Annoying A$$ Clients

You know those people — they have to send us an email, a text, or dial our number every 5 minutes because they forgot to tell us something when they called 5 minutes ago.  Do they think that’s cute, because it’s not!  And we have clients who are just like this — unless you’re one of the fortunate few.  Seriously, there are clients who become very — I already used annoying in the title, so I’ll say — attached.  They cannot go a single day without texting, or emailing or leaving a voice mail making sure we’re doing our job because they want to make sure we’re on the ball.  They’re trying to lightly keep tabs on us, but in fact, they’re driving us crazy.

But it’s understandable.  I don’t necessary welcome the obsessive attention, but I completely understand where it comes from.

Put yourself in your client’s shoes, who has gone from service provider to service provider with little to no results.  Every time they change persons or companies, they have to start all over again building a relationship and trust only to be let down when it doesn’t work out.  So when they finally come to someone (us) who are actively showing more promise than all the others they’ve dealt with and paid out to, it feels almost to good to be true to them.  They become a little more hands on than they need to be because they want to make sure the progress they’re seeing is real and is going to stay real.

Now, sometimes you’re dealing with a micro-manager, someone who’s use to overseeing every little detail because they want to ensure any work done is getting done to their specifications and to their liking.  In this case, draw a line with them upfront or it’s going to be a battle till the two of your part on unfavorable terms.   For everyone else with an annoying client, but not a micro-manager, the best way to remedy this situation is beat them to the punch.  After your first couple of meetings with your client, get a feel for their expectations, their ideas and the gaps they’re trying to fill. The more often you’re able to provide close to, if not exactly what they need, the less likely they’re going to be nagging at you.  It’s really that simple.  You may find them a little frustrating to work with in the beginning, but start over-delivering and surpassing their expectations.  That annoying-ness will disappear.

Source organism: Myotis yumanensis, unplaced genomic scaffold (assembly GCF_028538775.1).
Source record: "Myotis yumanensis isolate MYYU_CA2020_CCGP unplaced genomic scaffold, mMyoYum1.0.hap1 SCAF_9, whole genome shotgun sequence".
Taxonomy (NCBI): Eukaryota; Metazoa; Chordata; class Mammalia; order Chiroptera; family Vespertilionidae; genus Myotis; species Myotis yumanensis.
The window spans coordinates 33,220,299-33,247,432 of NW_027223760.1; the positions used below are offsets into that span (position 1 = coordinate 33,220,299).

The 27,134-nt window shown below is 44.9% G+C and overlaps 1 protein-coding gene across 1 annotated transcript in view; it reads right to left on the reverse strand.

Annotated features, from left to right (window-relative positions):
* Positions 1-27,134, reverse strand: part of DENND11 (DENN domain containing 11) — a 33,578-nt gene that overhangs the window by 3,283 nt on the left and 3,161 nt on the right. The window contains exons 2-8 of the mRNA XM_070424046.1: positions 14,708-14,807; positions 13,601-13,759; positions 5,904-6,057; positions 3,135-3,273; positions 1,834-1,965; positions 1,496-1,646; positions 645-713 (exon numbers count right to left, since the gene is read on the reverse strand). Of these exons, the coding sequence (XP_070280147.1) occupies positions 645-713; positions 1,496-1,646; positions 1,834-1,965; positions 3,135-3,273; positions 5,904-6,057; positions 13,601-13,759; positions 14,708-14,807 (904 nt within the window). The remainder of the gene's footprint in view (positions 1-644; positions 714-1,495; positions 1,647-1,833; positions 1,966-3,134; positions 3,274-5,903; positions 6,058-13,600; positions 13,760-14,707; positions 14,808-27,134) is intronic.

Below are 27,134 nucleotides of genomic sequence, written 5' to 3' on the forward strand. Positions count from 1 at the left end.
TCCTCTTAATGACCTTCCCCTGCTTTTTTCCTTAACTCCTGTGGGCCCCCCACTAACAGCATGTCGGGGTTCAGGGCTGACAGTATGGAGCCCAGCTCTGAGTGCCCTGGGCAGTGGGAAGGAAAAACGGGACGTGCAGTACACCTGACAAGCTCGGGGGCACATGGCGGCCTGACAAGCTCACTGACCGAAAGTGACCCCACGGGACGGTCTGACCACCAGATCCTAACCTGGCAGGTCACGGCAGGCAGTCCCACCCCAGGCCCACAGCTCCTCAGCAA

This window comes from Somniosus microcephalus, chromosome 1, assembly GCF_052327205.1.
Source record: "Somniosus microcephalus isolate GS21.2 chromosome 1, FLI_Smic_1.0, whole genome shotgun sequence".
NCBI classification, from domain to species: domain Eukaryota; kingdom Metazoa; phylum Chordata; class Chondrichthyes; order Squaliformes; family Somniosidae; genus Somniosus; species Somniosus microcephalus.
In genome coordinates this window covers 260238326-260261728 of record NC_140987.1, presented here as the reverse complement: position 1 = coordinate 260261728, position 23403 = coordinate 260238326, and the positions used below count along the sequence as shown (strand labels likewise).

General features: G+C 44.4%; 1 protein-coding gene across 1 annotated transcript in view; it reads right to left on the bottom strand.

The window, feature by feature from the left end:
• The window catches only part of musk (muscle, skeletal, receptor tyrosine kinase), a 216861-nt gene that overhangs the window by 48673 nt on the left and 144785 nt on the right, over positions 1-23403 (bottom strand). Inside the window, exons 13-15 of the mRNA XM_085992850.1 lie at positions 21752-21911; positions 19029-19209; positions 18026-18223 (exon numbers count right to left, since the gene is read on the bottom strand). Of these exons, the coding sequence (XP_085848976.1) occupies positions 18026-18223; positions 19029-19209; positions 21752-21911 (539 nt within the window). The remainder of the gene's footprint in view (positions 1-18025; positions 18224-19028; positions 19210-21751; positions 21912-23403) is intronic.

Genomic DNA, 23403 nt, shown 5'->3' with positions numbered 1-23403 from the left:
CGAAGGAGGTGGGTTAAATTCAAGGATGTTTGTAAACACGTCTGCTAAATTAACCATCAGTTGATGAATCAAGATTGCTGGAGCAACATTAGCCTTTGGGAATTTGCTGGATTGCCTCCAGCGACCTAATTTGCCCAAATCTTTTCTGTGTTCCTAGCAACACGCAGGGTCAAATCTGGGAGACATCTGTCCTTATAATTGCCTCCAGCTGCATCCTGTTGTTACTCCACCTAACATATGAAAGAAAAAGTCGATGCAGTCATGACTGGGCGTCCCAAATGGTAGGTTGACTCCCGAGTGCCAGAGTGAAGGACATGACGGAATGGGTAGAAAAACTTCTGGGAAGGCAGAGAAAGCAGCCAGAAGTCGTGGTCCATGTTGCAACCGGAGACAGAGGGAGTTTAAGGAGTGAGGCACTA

You can call it good business sense, you call it Psych 101, just don’t let them keep calling you.

The Seahawks Won!

…and frankly I don’t care.  That’s not to say that I wanted the Denver Broncos to win.  It’s just that I’m not a football in the least and definitely not someone who clings every year waiting for the next Super Bowl.  There’s something about freely giving up my precious time to hours of inactivity — especially watching television — that produces no return that boggles my mind.  It’s borderline absurd to know that millions of people do this everyday.  Well, not watching the Super Bowl because that’s an annul event, but throwing time and money away.  The winning team gets the rings and the fans get to fight traffic or clean up the house.  Sorry, but that’s not the kind of return I’m looking for on my time.